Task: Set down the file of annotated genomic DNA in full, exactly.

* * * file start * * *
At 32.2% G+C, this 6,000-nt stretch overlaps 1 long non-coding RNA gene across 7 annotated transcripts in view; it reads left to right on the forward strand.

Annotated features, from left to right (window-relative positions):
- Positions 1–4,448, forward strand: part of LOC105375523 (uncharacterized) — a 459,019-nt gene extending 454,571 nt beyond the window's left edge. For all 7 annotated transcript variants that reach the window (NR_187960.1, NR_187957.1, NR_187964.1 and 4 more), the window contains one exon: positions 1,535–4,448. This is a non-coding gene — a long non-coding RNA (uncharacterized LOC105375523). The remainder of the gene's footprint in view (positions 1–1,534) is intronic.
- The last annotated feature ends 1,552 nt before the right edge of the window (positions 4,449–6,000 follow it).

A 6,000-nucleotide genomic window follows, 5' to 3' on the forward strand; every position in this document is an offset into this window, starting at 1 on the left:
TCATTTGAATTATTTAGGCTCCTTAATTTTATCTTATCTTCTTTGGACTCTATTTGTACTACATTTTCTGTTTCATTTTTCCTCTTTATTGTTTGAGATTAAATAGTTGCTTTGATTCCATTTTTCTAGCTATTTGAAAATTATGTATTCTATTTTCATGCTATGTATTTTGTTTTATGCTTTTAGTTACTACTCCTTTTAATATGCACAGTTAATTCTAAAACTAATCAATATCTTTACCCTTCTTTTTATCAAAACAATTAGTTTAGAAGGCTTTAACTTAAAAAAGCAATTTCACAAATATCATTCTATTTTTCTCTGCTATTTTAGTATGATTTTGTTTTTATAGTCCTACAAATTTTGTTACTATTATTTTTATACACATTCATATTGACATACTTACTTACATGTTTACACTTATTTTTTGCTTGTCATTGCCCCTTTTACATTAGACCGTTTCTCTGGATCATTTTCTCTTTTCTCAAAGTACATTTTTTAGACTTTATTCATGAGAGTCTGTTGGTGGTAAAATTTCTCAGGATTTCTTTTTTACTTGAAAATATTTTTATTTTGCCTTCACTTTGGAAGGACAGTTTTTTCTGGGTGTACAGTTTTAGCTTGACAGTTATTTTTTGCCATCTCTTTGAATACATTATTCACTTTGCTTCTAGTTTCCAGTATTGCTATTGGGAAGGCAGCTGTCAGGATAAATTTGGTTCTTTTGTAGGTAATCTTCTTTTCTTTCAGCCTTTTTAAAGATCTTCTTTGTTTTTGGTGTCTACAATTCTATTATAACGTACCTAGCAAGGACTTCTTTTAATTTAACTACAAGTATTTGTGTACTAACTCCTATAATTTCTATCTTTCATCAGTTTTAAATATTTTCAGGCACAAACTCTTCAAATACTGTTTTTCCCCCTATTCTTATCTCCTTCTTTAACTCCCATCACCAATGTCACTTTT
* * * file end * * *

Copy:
At 32.2% G+C, this 6,000-nt stretch overlaps 1 long non-coding RNA gene across 7 annotated transcripts in view; it reads left to right on the forward strand.

Annotated features, from left to right (window-relative positions):
- Positions 1–4,448, forward strand: part of LOC105375523 (uncharacterized) — a 459,019-nt gene extending 454,571 nt beyond the window's left edge. For all 7 annotated transcript variants that reach the window (NR_187960.1, NR_187957.1, NR_187964.1 and 4 more), the window contains one exon: positions 1,535–4,448. This is a non-coding gene — a long non-coding RNA (uncharacterized LOC105375523). The remainder of the gene's footprint in view (positions 1–1,534) is intronic.
- The last annotated feature ends 1,552 nt before the right edge of the window (positions 4,449–6,000 follow it).

A 6,000-nucleotide genomic window follows, 5' to 3' on the forward strand; every position in this document is an offset into this window, starting at 1 on the left:
TCATTTGAATTATTTAGGCTCCTTAATTTTATCTTATCTTCTTTGGACTCTATTTGTACTACATTTTCTGTTTCATTTTTCCTCTTTATTGTTTGAGATTAAATAGTTGCTTTGATTCCATTTTTCTAGCTATTTGAAAATTATGTATTCTATTTTCATGCTATGTATTTTGTTTTATGCTTTTAGTTACTACTCCTTTTAATATGCACAGTTAATTCTAAAACTAATCAATATCTTTACCCTTCTTTTTATCAAAACAATTAGTTTAGAAGGCTTTAACTTAAAAAAGCAATTTCACAAATATCATTCTATTTTTCTCTGCTATTTTAGTATGATTTTGTTTTTATAGTCCTACAAATTTTGTTACTATTATTTTTATACACATTCATATTGACATACTTACTTACATGTTTACACTTATTTTTTGCTTGTCATTGCCCCTTTTACATTAGACCGTTTCTCTGGATCATTTTCTCTTTTCTCAAAGTACATTTTTTAGACTTTATTCATGAGAGTCTGTTGGTGGTAAAATTTCTCAGGATTTCTTTTTTACTTGAAAATATTTTTATTTTGCCTTCACTTTGGAAGGACAGTTTTTTCTGGGTGTACAGTTTTAGCTTGACAGTTATTTTTTGCCATCTCTTTGAATACATTATTCACTTTGCTTCTAGTTTCCAGTATTGCTATTGGGAAGGCAGCTGTCAGGATAAATTTGGTTCTTTTGTAGGTAATCTTCTTTTCTTTCAGCCTTTTTAAAGATCTTCTTTGTTTTTGGTGTCTACAATTCTATTATAACGTACCTAGCAAGGACTTCTTTTAATTTAACTACAAGTATTTGTGTACTAACTCCTATAATTTCTATCTTTCATCAGTTTTAAATATTTTCAGGCACAAACTCTTCAAATACTGTTTTTCCCCCTATTCTTATCTCCTTCTTTAACTCCCATCACCAATGTCACTTTT